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Night Literrary Essay

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Introduction

Night, Elie Wiesel: Literary Essay Eliezer's struggle with his faith in god is the main conflict in Elie Wiesel's biographic novel, Night. At the beginning of the story, his faith in god is unconditional. Studies of Talmud teach him that god is everywhere in the world and the fact that where is god everything is good, make him believe unconditionally in an almighty god. Even though he cannot imagine life without faith in god, this strong belief is shaken by his experiences during the Holocaust. Initially, life without believing in god is unimaginable for Eliezer. When asked by Moche the Beagle, why he prays to god, Eliezer answers "Why did I pray? A strange question. Why did I live? Why did I breathe?" ...read more.

Middle

Eliezer's horrifying experiences during the Holocaust had shaken his own faith in god, which is shown in his own use of defying language. On the eve of Rosh Hashanah, when everybody in the camp had gathered together to celebrate, "In every fibre [he] had rebelled" (78) against the god and even asked himself "why should I bless Him?" (78) Eliezer had not only lost his faith and rebelled against god, but also accused god of choosing Jews "from among the races to be tortured day and night" (78). This accusation clearly denies the existence of the god itself, as Jews are taught by Talmud that as long as there is god everything will be taken care of, but the accusations clearly deny god as being good. ...read more.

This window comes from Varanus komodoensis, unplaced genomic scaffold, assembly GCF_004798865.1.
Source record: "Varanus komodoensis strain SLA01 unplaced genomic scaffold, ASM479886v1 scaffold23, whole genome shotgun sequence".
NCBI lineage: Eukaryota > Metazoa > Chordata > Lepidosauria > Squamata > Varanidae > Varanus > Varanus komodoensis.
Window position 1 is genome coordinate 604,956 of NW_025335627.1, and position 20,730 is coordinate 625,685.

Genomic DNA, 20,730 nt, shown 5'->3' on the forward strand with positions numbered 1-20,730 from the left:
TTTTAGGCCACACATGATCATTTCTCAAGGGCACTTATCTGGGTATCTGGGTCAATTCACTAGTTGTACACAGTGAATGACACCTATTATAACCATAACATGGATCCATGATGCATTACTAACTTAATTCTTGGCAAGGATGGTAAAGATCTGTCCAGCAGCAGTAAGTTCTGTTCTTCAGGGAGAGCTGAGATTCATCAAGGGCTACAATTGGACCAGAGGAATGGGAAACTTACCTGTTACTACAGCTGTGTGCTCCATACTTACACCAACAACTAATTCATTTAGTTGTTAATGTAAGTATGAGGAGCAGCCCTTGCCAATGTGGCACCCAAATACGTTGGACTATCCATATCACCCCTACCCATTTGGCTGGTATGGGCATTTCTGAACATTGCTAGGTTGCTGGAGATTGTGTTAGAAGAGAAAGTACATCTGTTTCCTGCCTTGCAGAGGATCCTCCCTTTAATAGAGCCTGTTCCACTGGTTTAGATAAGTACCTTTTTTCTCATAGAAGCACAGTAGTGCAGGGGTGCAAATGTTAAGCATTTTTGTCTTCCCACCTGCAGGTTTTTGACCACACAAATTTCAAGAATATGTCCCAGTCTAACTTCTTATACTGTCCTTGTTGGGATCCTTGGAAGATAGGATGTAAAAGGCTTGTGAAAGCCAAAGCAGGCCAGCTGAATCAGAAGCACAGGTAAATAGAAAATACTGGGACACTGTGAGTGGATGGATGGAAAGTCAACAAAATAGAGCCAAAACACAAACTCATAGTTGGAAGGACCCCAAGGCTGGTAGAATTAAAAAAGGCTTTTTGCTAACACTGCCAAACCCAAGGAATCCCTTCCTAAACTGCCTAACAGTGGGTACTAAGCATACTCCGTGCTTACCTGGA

Conclusion

Originally, when they all lived in peace and when they weren't affected by the war in any way, Eliezer's belief was unconditional, but as soon as harsh times start getting closer and eventually got there, a change in his faith becomes very obvious. First of all he just starts to have doubtful thoughts, but that soon changes into a denial of god's existence. However, as times turns better he starts to get his faith in god back. The theme Faith in Night is not only used to show how habits change through different paths of life, but I think that it also emphasizes the holocaust and makes it even easier for the reader to imagine the tragedies that had happened to the Jews in the World War II. ?? ?? ?? ?? ...read more.

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